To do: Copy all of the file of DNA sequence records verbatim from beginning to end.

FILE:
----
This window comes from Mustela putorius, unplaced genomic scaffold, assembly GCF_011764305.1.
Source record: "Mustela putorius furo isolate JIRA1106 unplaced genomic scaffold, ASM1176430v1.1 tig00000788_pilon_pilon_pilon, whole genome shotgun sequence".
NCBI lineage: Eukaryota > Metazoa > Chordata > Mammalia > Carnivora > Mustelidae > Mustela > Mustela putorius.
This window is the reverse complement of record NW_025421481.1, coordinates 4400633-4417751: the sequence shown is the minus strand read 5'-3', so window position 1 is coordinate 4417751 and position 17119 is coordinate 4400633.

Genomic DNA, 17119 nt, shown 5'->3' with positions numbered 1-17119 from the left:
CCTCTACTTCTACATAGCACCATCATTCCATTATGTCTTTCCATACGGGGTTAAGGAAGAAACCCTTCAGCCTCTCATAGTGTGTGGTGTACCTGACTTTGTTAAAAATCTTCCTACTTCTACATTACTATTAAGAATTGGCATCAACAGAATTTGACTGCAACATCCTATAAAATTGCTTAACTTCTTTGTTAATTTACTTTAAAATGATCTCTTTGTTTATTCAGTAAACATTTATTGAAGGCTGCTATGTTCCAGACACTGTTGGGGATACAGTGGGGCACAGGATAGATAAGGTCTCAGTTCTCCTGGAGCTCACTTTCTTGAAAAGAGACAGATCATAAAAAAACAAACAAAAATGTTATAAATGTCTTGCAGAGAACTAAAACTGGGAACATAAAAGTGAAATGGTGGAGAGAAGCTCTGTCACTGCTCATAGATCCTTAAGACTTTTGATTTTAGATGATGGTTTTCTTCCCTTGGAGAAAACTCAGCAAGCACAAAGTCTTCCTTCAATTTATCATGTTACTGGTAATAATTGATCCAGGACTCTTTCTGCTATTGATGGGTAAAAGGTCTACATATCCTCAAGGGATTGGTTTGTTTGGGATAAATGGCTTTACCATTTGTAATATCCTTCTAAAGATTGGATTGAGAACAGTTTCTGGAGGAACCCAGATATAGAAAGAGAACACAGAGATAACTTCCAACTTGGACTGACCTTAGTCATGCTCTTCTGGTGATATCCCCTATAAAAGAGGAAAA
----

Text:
This window comes from Mustela putorius, unplaced genomic scaffold, assembly GCF_011764305.1.
Source record: "Mustela putorius furo isolate JIRA1106 unplaced genomic scaffold, ASM1176430v1.1 tig00000788_pilon_pilon_pilon, whole genome shotgun sequence".
NCBI lineage: Eukaryota > Metazoa > Chordata > Mammalia > Carnivora > Mustelidae > Mustela > Mustela putorius.
This window is the reverse complement of record NW_025421481.1, coordinates 4400633-4417751: the sequence shown is the minus strand read 5'-3', so window position 1 is coordinate 4417751 and position 17119 is coordinate 4400633.

Genomic DNA, 17119 nt, shown 5'->3' with positions numbered 1-17119 from the left:
CCTCTACTTCTACATAGCACCATCATTCCATTATGTCTTTCCATACGGGGTTAAGGAAGAAACCCTTCAGCCTCTCATAGTGTGTGGTGTACCTGACTTTGTTAAAAATCTTCCTACTTCTACATTACTATTAAGAATTGGCATCAACAGAATTTGACTGCAACATCCTATAAAATTGCTTAACTTCTTTGTTAATTTACTTTAAAATGATCTCTTTGTTTATTCAGTAAACATTTATTGAAGGCTGCTATGTTCCAGACACTGTTGGGGATACAGTGGGGCACAGGATAGATAAGGTCTCAGTTCTCCTGGAGCTCACTTTCTTGAAAAGAGACAGATCATAAAAAAACAAACAAAAATGTTATAAATGTCTTGCAGAGAACTAAAACTGGGAACATAAAAGTGAAATGGTGGAGAGAAGCTCTGTCACTGCTCATAGATCCTTAAGACTTTTGATTTTAGATGATGGTTTTCTTCCCTTGGAGAAAACTCAGCAAGCACAAAGTCTTCCTTCAATTTATCATGTTACTGGTAATAATTGATCCAGGACTCTTTCTGCTATTGATGGGTAAAAGGTCTACATATCCTCAAGGGATTGGTTTGTTTGGGATAAATGGCTTTACCATTTGTAATATCCTTCTAAAGATTGGATTGAGAACAGTTTCTGGAGGAACCCAGATATAGAAAGAGAACACAGAGATAACTTCCAACTTGGACTGACCTTAGTCATGCTCTTCTGGTGATATCCCCTATAAAAGAGGAAAA